> The nature of solar cells is the only
> way to double the output is to double the surface. And the according
> infrastructure in the background, simple things like 10 GUSD plants,
> electric grid upgrades, storage systems, and the like.
> > 2027. What's being installed now probably is sublinear, that's what an
> > exponential would predict. He didn't predict a linear model. We'll
> revisit
> You're not understanding me. It used to be exponential. Because it's
> very easy to double very little. Until suddenly you have to double
> quite a lot. This isn't a lily pond or a bacterial culture, this is
> infrastructure work.
> So Ray is already wrong, once again. The trend is no longer exponential.

The only thing Ray said about solar is that the cost of the panels
themselves was on an exponential curve. There is a lot more to solar costs
than that. So if you hold him to something he didn't say, then yes, we're
off the curve. If you have data showing that the panels themselves have
fallen off the curve, then I'll give you credit for being correct, and will
admit that Kurzweil is off, at least for the moment. (Unfortunately for
you, you can sometimes hop back on the curve later with a new technology.)

> > his prediction in 2027 if we're both still communicating by then.
> The prediction is 100% of electricity in 16 years. He then scaled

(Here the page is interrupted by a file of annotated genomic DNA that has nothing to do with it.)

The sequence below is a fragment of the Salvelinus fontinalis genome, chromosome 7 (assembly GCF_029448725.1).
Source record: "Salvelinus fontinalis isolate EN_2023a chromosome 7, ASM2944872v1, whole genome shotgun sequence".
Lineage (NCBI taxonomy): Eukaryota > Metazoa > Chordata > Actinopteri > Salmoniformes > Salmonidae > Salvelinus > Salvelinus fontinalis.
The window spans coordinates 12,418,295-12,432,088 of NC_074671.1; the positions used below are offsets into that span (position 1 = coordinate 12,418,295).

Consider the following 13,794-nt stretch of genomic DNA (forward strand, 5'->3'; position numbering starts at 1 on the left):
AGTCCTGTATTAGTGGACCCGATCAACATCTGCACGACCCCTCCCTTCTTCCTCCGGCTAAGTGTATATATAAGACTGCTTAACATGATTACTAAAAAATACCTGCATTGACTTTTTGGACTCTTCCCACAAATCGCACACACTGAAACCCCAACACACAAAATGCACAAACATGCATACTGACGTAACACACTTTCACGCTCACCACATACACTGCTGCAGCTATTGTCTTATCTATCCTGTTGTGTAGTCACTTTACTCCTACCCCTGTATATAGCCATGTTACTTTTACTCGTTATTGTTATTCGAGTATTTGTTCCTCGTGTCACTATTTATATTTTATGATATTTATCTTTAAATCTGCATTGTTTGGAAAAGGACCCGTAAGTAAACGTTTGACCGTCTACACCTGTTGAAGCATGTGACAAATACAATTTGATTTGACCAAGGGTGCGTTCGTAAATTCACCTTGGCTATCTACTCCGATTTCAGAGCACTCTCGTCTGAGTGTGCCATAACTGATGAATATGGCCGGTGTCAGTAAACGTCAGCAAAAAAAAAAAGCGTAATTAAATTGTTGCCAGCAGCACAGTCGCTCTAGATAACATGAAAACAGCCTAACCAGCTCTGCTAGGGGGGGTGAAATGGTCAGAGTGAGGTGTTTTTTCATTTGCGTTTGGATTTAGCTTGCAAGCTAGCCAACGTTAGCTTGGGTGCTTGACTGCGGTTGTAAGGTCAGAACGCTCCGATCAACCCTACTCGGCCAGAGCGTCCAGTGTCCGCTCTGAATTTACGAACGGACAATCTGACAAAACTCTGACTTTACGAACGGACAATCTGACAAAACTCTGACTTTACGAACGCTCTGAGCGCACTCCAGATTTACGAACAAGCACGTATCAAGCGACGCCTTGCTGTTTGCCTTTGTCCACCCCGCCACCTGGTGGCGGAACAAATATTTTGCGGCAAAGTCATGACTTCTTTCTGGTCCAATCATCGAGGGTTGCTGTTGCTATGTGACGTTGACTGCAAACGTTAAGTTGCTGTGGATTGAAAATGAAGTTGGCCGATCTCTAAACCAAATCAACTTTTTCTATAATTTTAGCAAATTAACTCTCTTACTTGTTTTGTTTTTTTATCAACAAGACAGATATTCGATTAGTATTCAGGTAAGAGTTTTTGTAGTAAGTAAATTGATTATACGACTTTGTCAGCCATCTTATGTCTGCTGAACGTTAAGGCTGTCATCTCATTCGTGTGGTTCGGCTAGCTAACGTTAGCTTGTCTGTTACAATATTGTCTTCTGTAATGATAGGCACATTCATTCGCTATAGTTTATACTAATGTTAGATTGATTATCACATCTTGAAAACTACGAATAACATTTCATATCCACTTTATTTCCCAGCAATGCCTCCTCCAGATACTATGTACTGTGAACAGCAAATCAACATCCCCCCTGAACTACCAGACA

> that back by saying 20 years. That's 2021.
> Given that we're already off-exponential, I expect that you keep
> posting "I'm wrong" every year.

I will give you this. Ray made a prediction about the price of solar panels
and then extrapolated that to the price of solar generated electricity
(which includes infrastructure, inverters, batteries and the like) which is
not the same thing. I don't think Ray is right when he says things that
imply that lots of infrastructure will just pop into existence. But, how
much more infrastructure would pop into existence if solar panels were
nearly free? A little more, but the other parts are still damn pricey,
better than half of a current home installation.

> > > apply. However, in a sense it does apply. We do get some percent
> better at
> > > > extracting what's left each year. That doesn't mean we get an
> exponential
> > >
> > > No, in terms of net energy we're not getting better. We're actually
> > > getting worse.
> > >
> > > > amount of oil, since there's a limited amount of the stuff. But it
> does
> > > > mean that we get exponentially better at finding what's left (note
> that
> > >
> > > We're not getting better. We've mapped all the stuff, there are almost
> > > no unknown unknowns. And dropping EROEI and even dropping volume
> > > (not net energy, volume!) per unit of effort is pretty much the
> > > opposite of exponential. Do 40% of decay rate/well/year mean a
> > > thing to you?
> > >
> >
> > You misunderstand my point again. I know it's harder to get oil. But we
> > develop new technologies for getting at what's left.
> Fracking is 40 years old. Fracking is running into diminishing returns.
> So where are your new technologies, which need to be already in wide
> deployment, now?

Fracking is currently producing a fair amount of oil. It's produced a lot
of buzz. I am not an expert on oil production techniques, so I'm not going
to argue from ignorance.

> > > > this curve is likely much more gentle than computing, with a
> doubling of
> > > > reserves we can get at maybe every 20 or 50 years. I don't know.)
> > >
> > > There are no exponentials in infrastructure. There is an early
> > > sigmoidal that looks that way, but we've left that already.
> > >
> >
> > Infrastructure can change rapidly. How long did it take for everyone to